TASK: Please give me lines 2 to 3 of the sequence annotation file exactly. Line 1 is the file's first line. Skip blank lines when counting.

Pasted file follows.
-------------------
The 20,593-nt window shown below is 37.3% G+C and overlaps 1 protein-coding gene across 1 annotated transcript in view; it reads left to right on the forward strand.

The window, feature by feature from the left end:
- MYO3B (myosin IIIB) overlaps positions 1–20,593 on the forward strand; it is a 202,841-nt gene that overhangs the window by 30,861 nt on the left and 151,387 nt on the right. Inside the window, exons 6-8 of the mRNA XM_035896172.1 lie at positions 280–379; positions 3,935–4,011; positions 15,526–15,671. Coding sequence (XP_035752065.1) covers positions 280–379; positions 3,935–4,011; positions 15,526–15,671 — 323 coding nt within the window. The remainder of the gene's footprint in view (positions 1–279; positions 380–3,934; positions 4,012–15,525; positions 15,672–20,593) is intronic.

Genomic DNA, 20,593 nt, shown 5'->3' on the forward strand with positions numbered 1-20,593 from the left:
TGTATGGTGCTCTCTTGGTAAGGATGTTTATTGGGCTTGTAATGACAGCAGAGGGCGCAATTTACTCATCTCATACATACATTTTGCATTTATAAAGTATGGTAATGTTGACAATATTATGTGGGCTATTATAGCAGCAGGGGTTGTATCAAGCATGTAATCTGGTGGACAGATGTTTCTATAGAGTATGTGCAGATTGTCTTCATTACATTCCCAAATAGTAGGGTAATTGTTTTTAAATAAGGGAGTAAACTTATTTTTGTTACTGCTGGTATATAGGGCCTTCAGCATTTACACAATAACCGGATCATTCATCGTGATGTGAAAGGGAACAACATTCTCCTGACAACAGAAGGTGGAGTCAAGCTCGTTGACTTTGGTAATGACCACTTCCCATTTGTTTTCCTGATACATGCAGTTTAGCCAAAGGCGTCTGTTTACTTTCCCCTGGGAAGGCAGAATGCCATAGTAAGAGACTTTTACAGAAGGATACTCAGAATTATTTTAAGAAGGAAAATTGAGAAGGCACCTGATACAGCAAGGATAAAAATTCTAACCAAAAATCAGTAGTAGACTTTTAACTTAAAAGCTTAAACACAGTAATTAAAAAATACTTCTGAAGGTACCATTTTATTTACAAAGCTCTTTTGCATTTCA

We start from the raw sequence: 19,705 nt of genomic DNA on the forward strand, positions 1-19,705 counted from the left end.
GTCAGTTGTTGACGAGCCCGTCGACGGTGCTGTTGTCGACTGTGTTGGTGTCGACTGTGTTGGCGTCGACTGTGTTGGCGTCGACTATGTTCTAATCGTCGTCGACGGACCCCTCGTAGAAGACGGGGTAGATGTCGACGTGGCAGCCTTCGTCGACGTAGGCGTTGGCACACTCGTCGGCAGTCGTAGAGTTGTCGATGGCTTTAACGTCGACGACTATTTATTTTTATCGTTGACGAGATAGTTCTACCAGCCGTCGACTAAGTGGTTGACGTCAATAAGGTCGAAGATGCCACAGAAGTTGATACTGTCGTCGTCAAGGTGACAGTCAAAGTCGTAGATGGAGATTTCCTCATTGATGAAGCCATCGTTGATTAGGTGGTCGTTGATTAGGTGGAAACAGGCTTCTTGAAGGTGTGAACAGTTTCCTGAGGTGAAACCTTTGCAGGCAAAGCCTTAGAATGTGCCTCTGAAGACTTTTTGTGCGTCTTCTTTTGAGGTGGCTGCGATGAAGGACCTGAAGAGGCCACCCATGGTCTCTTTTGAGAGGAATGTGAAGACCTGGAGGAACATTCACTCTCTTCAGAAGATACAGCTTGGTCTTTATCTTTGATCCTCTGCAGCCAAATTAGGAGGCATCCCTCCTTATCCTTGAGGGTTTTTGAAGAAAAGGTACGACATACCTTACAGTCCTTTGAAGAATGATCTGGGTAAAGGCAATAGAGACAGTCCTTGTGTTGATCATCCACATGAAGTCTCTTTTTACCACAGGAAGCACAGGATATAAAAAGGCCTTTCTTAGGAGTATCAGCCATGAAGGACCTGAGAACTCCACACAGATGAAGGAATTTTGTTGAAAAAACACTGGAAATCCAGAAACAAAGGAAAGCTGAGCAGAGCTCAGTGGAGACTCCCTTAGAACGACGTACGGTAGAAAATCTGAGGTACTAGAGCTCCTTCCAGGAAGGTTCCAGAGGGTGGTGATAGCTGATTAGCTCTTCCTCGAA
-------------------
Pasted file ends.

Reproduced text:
The window, feature by feature from the left end:
- MYO3B (myosin IIIB) overlaps positions 1–20,593 on the forward strand; it is a 202,841-nt gene that overhangs the window by 30,861 nt on the left and 151,387 nt on the right. Inside the window, exons 6-8 of the mRNA XM_035896172.1 lie at positions 280–379; positions 3,935–4,011; positions 15,526–15,671. Coding sequence (XP_035752065.1) covers positions 280–379; positions 3,935–4,011; positions 15,526–15,671 — 323 coding nt within the window. The remainder of the gene's footprint in view (positions 1–279; positions 380–3,934; positions 4,012–15,525; positions 15,672–20,593) is intronic.